Censorship-blocked-website

Lot of times certain websites are banned in many countries due to political reasons.

Blocking access to undesirable Web sites through the use of Internet protocol filters has been a common government tactic since commercial Internet access first became available here in 1995. China and Saudi Arabia are believed to extend greater censorship over the net than any other country in the world under the pretext of information control.

Most of the blacklisted sites in Saudi Arabia are either sexually explicit or about religion, women, health, drugs and pop culture. They even block access to websites about bathing suits. So if you want to buy something to swim in, they seem to treat that as if it were pornographic in Saudi Arabia.

In China, webites containing sexually explicit content were among those blocked, but they also included sites on sensitive topics such as Tibet, Taiwan, and dissident activity. China also blocks access to Google News, Typepad and Blogger hosted blogs.

But what if an innocent website is accidentally blocked by your ISP or your government. There are always legitimate reasons to visit these blocked websites. We have listed a few methods to help you access blocked websites in school, college, office or at home.

Approach 1: There are websites Anonymizer who fetch the blocked site/ page from their servers and display it to you.

As far as the service provider is concerned you are viewing a page from Anonymizer and not the blocked site.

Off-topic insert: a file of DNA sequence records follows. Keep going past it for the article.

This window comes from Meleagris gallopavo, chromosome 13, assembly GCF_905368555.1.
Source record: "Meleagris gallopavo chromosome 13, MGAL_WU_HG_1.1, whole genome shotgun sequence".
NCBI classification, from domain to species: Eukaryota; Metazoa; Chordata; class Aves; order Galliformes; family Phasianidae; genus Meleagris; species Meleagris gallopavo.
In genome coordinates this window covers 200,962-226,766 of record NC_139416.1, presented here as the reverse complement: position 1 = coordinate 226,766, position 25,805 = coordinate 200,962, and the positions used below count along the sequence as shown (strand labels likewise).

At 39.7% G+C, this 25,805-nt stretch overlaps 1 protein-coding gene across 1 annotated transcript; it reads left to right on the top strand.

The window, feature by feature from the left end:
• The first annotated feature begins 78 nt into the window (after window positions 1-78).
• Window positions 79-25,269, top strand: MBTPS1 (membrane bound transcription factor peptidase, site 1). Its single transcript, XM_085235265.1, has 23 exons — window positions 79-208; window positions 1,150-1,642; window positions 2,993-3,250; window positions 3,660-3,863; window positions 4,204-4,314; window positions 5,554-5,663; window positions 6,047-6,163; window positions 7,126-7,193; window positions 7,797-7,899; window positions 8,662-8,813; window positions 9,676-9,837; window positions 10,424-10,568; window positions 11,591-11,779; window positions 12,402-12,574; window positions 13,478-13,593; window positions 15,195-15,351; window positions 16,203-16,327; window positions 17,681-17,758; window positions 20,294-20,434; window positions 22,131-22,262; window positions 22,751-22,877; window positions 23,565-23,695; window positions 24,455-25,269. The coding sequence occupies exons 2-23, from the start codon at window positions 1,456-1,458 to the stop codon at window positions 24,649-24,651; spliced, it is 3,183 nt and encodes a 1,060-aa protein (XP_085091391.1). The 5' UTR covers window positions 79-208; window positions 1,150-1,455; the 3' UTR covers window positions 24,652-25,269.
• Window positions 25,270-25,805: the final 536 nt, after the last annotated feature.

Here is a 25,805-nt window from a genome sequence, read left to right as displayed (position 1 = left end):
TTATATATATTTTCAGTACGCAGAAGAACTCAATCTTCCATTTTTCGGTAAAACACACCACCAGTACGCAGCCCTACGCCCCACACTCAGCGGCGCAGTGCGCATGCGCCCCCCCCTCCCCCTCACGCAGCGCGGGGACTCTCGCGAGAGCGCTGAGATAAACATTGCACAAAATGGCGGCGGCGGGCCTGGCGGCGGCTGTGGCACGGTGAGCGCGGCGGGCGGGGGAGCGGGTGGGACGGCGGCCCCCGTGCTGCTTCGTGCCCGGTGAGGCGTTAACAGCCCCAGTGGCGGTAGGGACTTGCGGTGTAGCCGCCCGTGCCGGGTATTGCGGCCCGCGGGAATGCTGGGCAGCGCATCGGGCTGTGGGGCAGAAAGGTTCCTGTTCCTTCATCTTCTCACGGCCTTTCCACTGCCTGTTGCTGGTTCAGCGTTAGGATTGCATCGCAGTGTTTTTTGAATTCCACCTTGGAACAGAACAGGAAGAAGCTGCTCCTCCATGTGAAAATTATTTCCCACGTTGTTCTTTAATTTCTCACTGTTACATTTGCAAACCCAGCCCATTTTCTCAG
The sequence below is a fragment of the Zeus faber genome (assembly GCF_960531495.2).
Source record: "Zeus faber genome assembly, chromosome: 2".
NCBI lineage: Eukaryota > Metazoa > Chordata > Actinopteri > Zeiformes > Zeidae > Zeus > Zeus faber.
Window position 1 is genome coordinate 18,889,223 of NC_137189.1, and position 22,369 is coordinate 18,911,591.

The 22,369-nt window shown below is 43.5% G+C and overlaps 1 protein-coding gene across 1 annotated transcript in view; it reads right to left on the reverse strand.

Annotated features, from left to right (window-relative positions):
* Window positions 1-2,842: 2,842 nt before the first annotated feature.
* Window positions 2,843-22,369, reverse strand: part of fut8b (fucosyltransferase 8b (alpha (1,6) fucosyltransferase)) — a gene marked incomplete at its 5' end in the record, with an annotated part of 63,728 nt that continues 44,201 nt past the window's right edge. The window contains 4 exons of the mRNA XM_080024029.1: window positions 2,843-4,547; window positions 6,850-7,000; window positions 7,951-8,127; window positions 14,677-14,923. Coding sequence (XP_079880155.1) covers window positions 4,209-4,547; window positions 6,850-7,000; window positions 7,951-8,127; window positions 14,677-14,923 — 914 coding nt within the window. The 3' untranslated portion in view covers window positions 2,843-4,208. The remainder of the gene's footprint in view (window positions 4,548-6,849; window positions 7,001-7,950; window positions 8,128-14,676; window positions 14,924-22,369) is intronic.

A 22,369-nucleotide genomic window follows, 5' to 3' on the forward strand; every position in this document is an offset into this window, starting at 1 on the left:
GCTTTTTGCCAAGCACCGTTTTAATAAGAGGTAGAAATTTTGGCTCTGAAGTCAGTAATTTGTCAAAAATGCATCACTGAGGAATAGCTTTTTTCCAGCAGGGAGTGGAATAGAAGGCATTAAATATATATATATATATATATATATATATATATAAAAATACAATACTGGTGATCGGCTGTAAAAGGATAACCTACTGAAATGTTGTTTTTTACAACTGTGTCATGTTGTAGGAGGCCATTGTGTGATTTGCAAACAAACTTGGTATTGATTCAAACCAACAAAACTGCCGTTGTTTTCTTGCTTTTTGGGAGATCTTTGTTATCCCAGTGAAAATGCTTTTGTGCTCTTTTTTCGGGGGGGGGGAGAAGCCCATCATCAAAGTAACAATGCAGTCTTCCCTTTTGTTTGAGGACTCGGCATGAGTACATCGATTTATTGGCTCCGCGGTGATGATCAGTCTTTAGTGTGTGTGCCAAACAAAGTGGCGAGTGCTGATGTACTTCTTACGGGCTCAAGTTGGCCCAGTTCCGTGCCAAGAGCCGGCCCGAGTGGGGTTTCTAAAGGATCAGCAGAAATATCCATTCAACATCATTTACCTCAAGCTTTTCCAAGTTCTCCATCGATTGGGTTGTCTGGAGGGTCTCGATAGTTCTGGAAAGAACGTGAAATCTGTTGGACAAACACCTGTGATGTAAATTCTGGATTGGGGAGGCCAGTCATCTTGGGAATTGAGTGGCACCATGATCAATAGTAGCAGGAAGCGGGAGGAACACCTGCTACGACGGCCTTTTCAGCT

Approach 2: To access the blocked Web site. type the IP number instead of the URL in the address bar. But if the ISP software maps the IP address to the web server (reverse DNS lookup), the website will remain blocked.

Approach 3: Use a URL redirection service like tinyurl.com or snipurl.com. These domain forward services sometimes work as the address in the the url box remain the redirect url and do not change to the banned site.

Approach 4: Use Google Mobile Search. Google display the normal HTML pages as if you are viewing them on a mobile phone. During the translation, Google removes the javascript content and CSS scripts and breaks a longer page into several smaller pages. [link] View this website in Google Mobile

Approach 5: Enter the URL in Google or Yahoo search and then visit the cached copy of the page. To retrieve the page more quickly from Google’s cache, click “Cached Text Only” while the browser is loading the page from cache.

Approach 6: A recent Oreilly story on accessing blocked websites suggested an approach to access restricted web sites using Google language tools service as a proxy server. Basically, you have Google translate your page from English to English (or whatever language you like). Assuming that Google isn’t blacklisted in your country or school, you should be able to access any site with this method. Visit this site via Google Proxy

Approach 7: Anonymous Surfing Surf the internet via a proxy server. A proxy server (or proxies) is a normal computer that hides the identity of computers on its network from the Internet. Which means that only the address of the proxy server is visible to the world and not of those computers that are using it to browse the Internet. Just visit the proxy server website with your Web browser and enter a URL (website address) in the form provided.